Scott Speedman (born September 1st 1975) Robert Scott Speedman is a Canadian television and movie actor. The actor is best known for his role in vampire movie 'Underworld'.
Childhood: Speedman was originally born in London, England but moved to Toronto, Ontario when he was 4. His father, Roy Speedman, is a department store buyer and his mother, Mary Campbell, was a Primary School teacher. Scott attended Earl Haig Secondary School where he excelled at swimming and was part of their gifted athlete program. He was also involved in the Canadian Junior National Swim Team. After placing ninth in the 1992 Olympic Trials, he had a significant neck injury which forced him to look elsewhere for a future career. He thus studied to be an actor at York University and the University of Toronto. Scott
Career: Whilst on Toronto's 'Citytv', the actor expressed his desire to audition for the role of Robin in the movie 'Batman Forever'. Although the role was given to Chris O' Donnell, it allowed Scott Speedman to sign with an agent and audition for both TV and film roles in Canada. In 1995, he landed his first TV role in 'Net Worth'. He later moved to New York City where he enrolled at the Neighbourhood Playhouse, but dropped out and returned home. His agent contacted him and asked him to audition for hit show 'Felicity'.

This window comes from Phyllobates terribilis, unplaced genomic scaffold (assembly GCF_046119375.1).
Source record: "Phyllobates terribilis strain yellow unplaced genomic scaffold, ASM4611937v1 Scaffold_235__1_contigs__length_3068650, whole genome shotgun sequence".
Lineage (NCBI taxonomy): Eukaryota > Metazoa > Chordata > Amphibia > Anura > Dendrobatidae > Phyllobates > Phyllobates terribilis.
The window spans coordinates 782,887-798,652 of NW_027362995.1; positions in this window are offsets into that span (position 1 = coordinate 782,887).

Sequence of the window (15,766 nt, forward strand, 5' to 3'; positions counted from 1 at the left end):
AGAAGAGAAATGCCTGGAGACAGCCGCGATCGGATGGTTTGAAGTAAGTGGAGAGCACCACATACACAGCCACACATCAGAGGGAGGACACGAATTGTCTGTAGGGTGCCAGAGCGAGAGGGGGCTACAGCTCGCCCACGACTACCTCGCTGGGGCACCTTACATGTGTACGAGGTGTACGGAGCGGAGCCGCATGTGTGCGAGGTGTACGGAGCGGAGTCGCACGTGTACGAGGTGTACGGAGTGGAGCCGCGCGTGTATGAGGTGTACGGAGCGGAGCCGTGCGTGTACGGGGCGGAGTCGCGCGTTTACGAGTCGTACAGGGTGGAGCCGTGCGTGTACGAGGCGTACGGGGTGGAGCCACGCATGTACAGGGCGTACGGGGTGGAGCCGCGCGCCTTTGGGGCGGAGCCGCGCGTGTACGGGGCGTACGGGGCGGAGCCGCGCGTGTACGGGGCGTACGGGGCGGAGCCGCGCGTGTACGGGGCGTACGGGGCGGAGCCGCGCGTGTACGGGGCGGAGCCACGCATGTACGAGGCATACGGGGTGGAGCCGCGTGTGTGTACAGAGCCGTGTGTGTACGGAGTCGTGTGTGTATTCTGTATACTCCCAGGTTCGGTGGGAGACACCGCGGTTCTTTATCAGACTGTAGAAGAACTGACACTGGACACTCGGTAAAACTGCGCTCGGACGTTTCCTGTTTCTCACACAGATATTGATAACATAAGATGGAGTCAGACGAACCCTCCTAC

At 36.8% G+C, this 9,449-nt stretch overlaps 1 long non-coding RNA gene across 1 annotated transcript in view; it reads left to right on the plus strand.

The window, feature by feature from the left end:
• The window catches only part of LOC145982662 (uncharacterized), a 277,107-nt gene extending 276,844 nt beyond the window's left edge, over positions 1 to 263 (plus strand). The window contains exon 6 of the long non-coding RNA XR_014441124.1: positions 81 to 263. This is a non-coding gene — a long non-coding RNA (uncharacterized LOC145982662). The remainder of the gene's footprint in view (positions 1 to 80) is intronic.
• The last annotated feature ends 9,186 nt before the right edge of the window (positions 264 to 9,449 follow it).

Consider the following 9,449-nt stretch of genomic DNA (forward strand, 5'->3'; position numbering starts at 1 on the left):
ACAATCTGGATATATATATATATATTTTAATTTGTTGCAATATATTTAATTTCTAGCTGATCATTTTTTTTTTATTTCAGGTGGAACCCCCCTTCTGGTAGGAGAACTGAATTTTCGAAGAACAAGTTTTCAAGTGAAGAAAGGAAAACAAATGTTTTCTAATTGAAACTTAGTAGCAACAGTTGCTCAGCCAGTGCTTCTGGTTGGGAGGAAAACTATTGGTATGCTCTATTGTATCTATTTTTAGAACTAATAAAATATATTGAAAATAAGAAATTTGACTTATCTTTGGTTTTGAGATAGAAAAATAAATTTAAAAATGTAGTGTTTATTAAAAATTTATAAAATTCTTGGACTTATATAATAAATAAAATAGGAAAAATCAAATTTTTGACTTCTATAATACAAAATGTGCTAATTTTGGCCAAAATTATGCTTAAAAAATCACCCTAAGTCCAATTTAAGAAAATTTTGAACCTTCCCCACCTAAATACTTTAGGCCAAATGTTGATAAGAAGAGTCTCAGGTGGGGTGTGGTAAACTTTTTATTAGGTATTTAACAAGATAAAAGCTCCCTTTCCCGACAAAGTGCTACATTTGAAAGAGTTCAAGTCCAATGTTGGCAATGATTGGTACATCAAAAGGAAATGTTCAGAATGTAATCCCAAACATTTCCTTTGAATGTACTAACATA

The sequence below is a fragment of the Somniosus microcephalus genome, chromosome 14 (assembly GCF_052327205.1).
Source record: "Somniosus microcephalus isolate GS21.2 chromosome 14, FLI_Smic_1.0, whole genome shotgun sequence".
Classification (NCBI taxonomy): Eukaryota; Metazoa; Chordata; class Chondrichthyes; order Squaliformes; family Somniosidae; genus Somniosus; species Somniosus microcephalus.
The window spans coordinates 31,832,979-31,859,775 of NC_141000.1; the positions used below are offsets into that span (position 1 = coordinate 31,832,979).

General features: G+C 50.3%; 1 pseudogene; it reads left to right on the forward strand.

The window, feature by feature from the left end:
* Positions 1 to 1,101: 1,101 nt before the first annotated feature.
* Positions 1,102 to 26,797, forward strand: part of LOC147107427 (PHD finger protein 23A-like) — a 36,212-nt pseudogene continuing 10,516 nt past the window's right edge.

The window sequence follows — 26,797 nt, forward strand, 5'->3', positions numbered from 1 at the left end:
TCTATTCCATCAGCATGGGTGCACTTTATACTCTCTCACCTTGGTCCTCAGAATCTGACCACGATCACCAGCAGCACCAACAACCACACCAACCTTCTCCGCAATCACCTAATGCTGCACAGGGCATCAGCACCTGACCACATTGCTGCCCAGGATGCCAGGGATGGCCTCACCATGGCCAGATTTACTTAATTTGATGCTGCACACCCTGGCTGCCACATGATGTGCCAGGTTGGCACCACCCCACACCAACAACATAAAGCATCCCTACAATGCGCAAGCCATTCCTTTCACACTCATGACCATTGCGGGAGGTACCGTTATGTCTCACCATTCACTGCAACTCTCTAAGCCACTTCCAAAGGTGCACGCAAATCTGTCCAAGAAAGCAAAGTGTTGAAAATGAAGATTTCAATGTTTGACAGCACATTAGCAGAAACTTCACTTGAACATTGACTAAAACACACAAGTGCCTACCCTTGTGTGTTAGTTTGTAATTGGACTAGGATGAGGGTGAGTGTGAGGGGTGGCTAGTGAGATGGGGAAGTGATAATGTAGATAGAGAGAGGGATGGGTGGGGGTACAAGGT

Speedman received much welcomed attention for his role as Ben Covington in the series. In 2000 he starred in the film 'Duets' opposite Gwyneth Paltrow. 2003 saw him play opposite Kurt Russell as a rookie LAPD detective. After this, the star bagged the Golden Wave Award for his work on drama 'My Life Without Me'. Speedman's first major role came with 'Underworld' in which he starred opposite Kate Beckinsale. The star gained more attention and received the Saturn Award in the category 'Cinescape Face of the Future'. He then returned in the vampire-werewolf series in the sequel 'Underworld: Evolution'. In 2008, he starred alongside Liv Tyler in horror 'The Strangers'. In 2009, Speedman appeared with Dustin Hoffman in 'Barney's Version'. In June 2013, he was in HBO's 'Open' alongside Wes Bentley.
Actress Molly Gordon, actor Jake Weary, actor Scott Speedman, actress Ellen Barkin, actor Shawn Hatosy, actress Daniella Alonso, actor Finn Cole , actor Ben Robson - Premiere of TNT's 'Animal Kingdom' at The Rose Room - Arrivals - Los Angeles, California, United States - Wednesday 8th June 2016